Politics & Policy

Nun Too Supportive

Can there be a Catholic position on the health-care bill when so many Catholics say so many different things about it?

‘Congress must not dismantle a social order that respects religious freedom and recognizes that government should never stand between the consciences and the religious practice of its citizens and Almighty God.”

Any questions?

That statement comes from the Catholic bishop of Orlando, Fla., Thomas Wenski, in a column earlier this month.

In recent days, the Catholic Health Association, a lobby headed by Sister Carol Keenan that has invested millions in the health-care fight, has, to the contrary, endorsed the health-care bill being pushed by the White House. Sister Keenan, who recently got front-row seating at a White House health-care event and the CHA, have been joined by politically left-leaning groups of religious sisters and laymen who have issued various letters and statements trying to put a “Catholic stamp” on the bill.

CHA backs health bill; bishops reiterate objection to abortion wording” was the headline that the Catholic News Service, an arm of the bishops conference, produced Monday night as news broke that the United States Conference of Catholic Bishops was officially opposing the current health-care push in Washington. But after a weekend of headlines about the Catholic Health Association’s endorsement of the bill, that headline wasn’t exactly a resounding counter-blast.

The statement that Chicago’s Francis Cardinal George issued on behalf of the bishops’ conference was a bit stronger. In it, he made clear that the objection wasn’t “quibbling over technicalities,” as the CHA and some Catholics who claim to be pro-life would suggest it is. He laid out “two basic principles” that “continue to shape the concerns of the Catholic bishops: health care means taking care of the health needs of all, across the human life span; and the expansion of health care should not involve the expansion of abortion funding and of policies forcing everyone to pay for abortions. Because these principles have not been respected, despite the good that the bill under consideration intends or might achieve, the Catholic bishops regretfully hold that it must be opposed unless and until these serious moral problems are addressed.”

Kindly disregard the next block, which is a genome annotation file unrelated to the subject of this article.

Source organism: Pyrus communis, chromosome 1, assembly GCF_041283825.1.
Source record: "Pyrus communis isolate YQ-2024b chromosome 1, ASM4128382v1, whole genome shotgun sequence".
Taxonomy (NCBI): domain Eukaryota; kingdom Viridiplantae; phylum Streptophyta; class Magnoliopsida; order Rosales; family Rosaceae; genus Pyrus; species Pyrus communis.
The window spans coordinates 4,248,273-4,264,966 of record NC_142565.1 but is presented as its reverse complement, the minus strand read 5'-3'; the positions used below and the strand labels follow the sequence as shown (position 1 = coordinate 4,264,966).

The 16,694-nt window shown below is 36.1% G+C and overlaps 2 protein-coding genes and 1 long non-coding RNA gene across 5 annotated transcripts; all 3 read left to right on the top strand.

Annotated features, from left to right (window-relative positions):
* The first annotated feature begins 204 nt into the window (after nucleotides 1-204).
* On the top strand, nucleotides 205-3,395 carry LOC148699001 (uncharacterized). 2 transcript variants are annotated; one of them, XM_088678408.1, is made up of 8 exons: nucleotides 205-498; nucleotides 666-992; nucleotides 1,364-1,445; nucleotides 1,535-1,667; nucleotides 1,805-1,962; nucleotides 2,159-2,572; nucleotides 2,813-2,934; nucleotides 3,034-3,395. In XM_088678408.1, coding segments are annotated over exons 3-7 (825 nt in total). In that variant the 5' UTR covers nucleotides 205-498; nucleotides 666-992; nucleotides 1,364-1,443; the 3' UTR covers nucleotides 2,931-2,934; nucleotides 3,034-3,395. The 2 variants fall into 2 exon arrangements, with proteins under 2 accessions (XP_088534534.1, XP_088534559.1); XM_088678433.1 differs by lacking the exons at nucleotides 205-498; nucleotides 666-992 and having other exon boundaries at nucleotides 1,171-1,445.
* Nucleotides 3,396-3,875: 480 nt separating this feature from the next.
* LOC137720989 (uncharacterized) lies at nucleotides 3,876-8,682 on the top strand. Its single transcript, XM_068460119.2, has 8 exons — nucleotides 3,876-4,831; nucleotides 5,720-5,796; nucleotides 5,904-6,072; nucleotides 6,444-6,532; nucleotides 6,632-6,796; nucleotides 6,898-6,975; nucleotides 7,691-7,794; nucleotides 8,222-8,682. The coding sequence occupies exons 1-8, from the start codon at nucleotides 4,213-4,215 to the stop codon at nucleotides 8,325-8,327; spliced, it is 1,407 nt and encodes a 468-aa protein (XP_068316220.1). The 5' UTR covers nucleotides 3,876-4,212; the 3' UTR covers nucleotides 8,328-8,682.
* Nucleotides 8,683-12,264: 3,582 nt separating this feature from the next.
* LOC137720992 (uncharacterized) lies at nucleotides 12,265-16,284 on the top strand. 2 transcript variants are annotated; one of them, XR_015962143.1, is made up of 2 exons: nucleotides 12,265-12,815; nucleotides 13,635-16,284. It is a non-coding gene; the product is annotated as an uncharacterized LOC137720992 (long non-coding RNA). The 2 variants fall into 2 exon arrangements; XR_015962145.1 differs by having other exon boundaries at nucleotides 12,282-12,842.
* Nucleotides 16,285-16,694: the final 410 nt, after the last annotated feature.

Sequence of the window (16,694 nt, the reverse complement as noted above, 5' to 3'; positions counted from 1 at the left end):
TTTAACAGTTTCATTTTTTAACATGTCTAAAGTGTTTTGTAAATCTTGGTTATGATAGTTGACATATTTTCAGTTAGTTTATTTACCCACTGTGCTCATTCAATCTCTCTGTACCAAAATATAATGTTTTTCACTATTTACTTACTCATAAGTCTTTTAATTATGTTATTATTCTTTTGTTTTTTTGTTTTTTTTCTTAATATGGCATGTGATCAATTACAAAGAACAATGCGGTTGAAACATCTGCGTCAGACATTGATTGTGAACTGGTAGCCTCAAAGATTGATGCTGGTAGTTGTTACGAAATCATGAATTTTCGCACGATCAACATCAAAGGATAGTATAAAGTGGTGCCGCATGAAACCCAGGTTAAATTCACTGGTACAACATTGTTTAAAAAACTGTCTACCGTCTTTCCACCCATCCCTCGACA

On their own, other bishops have been starker — with statements that aren’t vetted by committees. R. Walker Nickless, bishop of the Diocese of Sioux City, tells National Review Online that it is “most regrettable that the Catholic Health Association recently endorsed the Senate’s very flawed health-care-reform legislation. Such an endorsement can only cause undue confusion, in matters already quite sufficiently complex. Sr. Carole Keehan, president of the CHA, said, ‘On the moral issue of abortion, there is no disagreement. On the technical issue of whether this bill prevents federal funding of abortions, we differ with Right to Life.’ Unfortunately, CHA also differs in this from the Catholic Bishops, who find — and have repeatedly called on the Senate to redress, among many other deficiencies in this bill — quite strong fiscal and moral support for abortion.” 

Denver’s Archbishop Charles J. Chaput wrote in a column Monday: “Groups, trade associations, and publications describing themselves as ‘Catholic’ or ‘prolife’ that endorse the Senate version — whatever their intentions — are doing a serious disservice to the nation and to the Church, undermining the witness of the Catholic community; and ensuring the failure of genuine, ethical health-care reform.”